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Monday, October 20, 2014 |  Madison, WI: 43.0° F  A Few Clouds
The Daily
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How do you like them apples?
The New Girl goes on a harvest hunt
Apple picking might be fun and games for some, but there is a whole lot more to it than just pulling edibles off a plant for the purpose of impaling them with a stick and slathering them with caramel

It's September, and already autumn is spitting game in Madison. Schools have captured all the children. Coats have captured all our tans. Night has captured our voices swearing at the thermostat. The elements might try to scare me from havin' fun outside, but guess what, fall? You can't hold me. I went apple picking, punk!

I grabbed my friend Paul and high-tailed it to Appleberry Farm in Cross Plains. We entered the small barn next to the orchard to get a lesson on the pickin' process. We were given gathering bags and shown the ripeness map. As we attempted to listen to the girl at the counter, a spicy scent tickled our sinuses and halted all brain function. We left the barn in a daze and made way for the apple trees.

Stoned on apple aroma, we craned our necks towards the sweet orbs that hung above our heads.

"So... how do we do this?" I wondered aloud.

"Not sure -- should we call someone?" my friend asked.

We searched the area for clues, but there was no one in our quadrant to glean answers from. Instead, we glanced downward and found something else -- the underbelly of the apple-picking world. Dead apples lay at our feet, their fruit corpses brown and oozing!

A small child suddenly appeared with a bag, turning our attention away from the catastrophe under our soles. The boy walked to his father, who picked a pinkish apple off the tree and handed it to his son. The boy's trek back to his bag felt like an eternity -- would Eve's temptation find its way into the paper container or be lost to the grass-covered abyss?!

I looked away with purpose in my eyes -- I would save as many apples as I could from wretched, ant-encrusted death. I valiantly went from tree to tree, snatching the most innocent apples I could find, but I was not always met with thanks from the fruit.

"Almost every time I go to pick one, there is a bug hanging out on it--or in the one I choose. What's with that?" I asked Paul.

"You have the proclivity of a bug," he said, matter-of-factly, as he kicked the ground and looked around aimlessly. While I was saving apple-kind, Paul was having an existential crisis with natural selection.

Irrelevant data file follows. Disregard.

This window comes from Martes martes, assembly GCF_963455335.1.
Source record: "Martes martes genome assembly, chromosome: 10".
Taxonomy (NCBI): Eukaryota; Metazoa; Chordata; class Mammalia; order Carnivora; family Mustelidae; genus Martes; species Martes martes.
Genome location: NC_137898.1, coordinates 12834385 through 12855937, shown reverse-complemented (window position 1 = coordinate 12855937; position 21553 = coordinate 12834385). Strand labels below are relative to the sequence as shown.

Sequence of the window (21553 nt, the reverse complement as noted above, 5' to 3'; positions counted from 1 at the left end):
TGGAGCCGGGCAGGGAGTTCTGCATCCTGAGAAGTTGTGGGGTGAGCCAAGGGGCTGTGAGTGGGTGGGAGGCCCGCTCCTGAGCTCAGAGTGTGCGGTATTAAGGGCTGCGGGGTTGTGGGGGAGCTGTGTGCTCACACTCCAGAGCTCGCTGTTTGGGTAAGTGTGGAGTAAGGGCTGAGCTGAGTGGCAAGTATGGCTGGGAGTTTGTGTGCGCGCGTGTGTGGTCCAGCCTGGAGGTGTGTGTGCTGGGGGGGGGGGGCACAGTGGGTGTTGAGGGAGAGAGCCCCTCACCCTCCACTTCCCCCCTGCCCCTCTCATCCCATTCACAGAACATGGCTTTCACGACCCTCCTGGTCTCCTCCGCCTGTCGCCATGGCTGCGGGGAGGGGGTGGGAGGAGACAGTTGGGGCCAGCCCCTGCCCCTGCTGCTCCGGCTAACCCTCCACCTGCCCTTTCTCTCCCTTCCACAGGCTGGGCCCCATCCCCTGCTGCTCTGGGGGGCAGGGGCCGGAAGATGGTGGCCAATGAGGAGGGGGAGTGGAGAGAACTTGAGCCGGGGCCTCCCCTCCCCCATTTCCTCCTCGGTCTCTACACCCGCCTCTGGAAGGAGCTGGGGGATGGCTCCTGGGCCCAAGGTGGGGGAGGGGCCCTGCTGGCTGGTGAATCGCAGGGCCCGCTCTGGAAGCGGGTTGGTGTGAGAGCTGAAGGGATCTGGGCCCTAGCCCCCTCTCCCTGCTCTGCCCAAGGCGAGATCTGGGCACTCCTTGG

"None of 'em are really red; they're all dull looking...," he complained.

"That's because they aren't all buffed up and wax-covered like in the store. They're au naturel here," I explained. Paul shrugged and plopped a few in his bag.

"I know, but I want them to speak to me. There are so many--how am I to know what ones to pick?" We meandered over to the green apples and he cheered up a bit. He ascended a tree, his 6'1" frame lost in shrubbery. The plant shook apples off branches as he climbed, "Ow, dammit! Ow -- oh God!" he cried.

I looked up at him quizzically, his head hidden behind leaves, "I am trying to get that one," he claimed. His finger peeped out behind a leaf, pointing at a sole apple that hung past his outstretched grasp. "I think I... I can't... ugh." He jumped down perturbed.

"Apple picking is like dating. I-I-I don't wanna talk about it," he said, irritated.

After that, we went back to the barn. I bought my mini-bushel of apples and felt like pop-culture savior Angelina Jolie. Paul threw down his partially filled bag and made his payment.

Apple picking might be fun and games for some, but there is a whole lot more to it than just pulling edibles off a plant for the purpose of impaling them with a stick and slathering them with caramel. There are numerous orchards and other farms for picking apples, pumpkins and other harvest season foodstuffs around southwestern Wisconsin. Those with an online presence include:

More details -- including locations, hours, and contact information -- about pick-your-own farms throughout the region are available here, here, here, and here, where you, too, can learn about more about yourself through picking.

Due to seasonal changes in harvest, make sure to call for up-to-date info in picking times. So save a nose, pick an apple.

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